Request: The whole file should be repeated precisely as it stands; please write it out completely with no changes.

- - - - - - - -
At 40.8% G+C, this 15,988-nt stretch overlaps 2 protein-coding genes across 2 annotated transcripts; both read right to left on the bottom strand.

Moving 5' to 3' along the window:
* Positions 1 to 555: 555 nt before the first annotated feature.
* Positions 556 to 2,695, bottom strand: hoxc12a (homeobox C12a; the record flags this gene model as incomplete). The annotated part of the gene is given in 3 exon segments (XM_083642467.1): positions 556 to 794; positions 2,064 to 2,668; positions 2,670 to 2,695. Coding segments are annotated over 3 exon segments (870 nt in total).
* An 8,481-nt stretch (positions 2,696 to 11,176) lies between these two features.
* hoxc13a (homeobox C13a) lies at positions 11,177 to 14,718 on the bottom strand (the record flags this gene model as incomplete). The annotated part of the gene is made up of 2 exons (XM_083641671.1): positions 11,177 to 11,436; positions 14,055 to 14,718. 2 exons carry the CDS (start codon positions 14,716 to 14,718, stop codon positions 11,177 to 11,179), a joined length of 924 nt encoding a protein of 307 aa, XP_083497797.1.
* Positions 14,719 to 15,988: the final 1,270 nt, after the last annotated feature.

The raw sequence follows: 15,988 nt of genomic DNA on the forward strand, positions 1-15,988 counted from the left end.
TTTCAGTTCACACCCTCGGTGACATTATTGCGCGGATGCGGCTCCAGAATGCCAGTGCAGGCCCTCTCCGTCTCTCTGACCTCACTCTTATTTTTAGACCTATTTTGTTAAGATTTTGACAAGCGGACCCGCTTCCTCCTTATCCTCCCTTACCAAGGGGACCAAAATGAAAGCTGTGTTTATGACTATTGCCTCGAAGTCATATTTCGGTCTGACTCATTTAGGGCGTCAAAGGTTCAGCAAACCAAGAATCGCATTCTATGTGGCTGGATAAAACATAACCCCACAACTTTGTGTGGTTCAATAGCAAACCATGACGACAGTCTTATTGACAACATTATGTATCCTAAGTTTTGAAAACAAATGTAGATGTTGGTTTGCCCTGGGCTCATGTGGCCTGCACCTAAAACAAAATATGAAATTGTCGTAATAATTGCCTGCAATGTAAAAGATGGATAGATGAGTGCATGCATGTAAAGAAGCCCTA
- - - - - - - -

At 40.8% G+C, this 15,988-nt stretch overlaps 2 protein-coding genes across 2 annotated transcripts; both read right to left on the bottom strand.

Moving 5' to 3' along the window:
* Positions 1 to 555: 555 nt before the first annotated feature.
* Positions 556 to 2,695, bottom strand: hoxc12a (homeobox C12a; the record flags this gene model as incomplete). The annotated part of the gene is given in 3 exon segments (XM_083642467.1): positions 556 to 794; positions 2,064 to 2,668; positions 2,670 to 2,695. Coding segments are annotated over 3 exon segments (870 nt in total).
* An 8,481-nt stretch (positions 2,696 to 11,176) lies between these two features.
* hoxc13a (homeobox C13a) lies at positions 11,177 to 14,718 on the bottom strand (the record flags this gene model as incomplete). The annotated part of the gene is made up of 2 exons (XM_083641671.1): positions 11,177 to 11,436; positions 14,055 to 14,718. 2 exons carry the CDS (start codon positions 14,716 to 14,718, stop codon positions 11,177 to 11,179), a joined length of 924 nt encoding a protein of 307 aa, XP_083497797.1.
* Positions 14,719 to 15,988: the final 1,270 nt, after the last annotated feature.

The raw sequence follows: 15,988 nt of genomic DNA on the forward strand, positions 1-15,988 counted from the left end.
TTTCAGTTCACACCCTCGGTGACATTATTGCGCGGATGCGGCTCCAGAATGCCAGTGCAGGCCCTCTCCGTCTCTCTGACCTCACTCTTATTTTTAGACCTATTTTGTTAAGATTTTGACAAGCGGACCCGCTTCCTCCTTATCCTCCCTTACCAAGGGGACCAAAATGAAAGCTGTGTTTATGACTATTGCCTCGAAGTCATATTTCGGTCTGACTCATTTAGGGCGTCAAAGGTTCAGCAAACCAAGAATCGCATTCTATGTGGCTGGATAAAACATAACCCCACAACTTTGTGTGGTTCAATAGCAAACCATGACGACAGTCTTATTGACAACATTATGTATCCTAAGTTTTGAAAACAAATGTAGATGTTGGTTTGCCCTGGGCTCATGTGGCCTGCACCTAAAACAAAATATGAAATTGTCGTAATAATTGCCTGCAATGTAAAAGATGGATAGATGAGTGCATGCATGTAAAGAAGCCCTA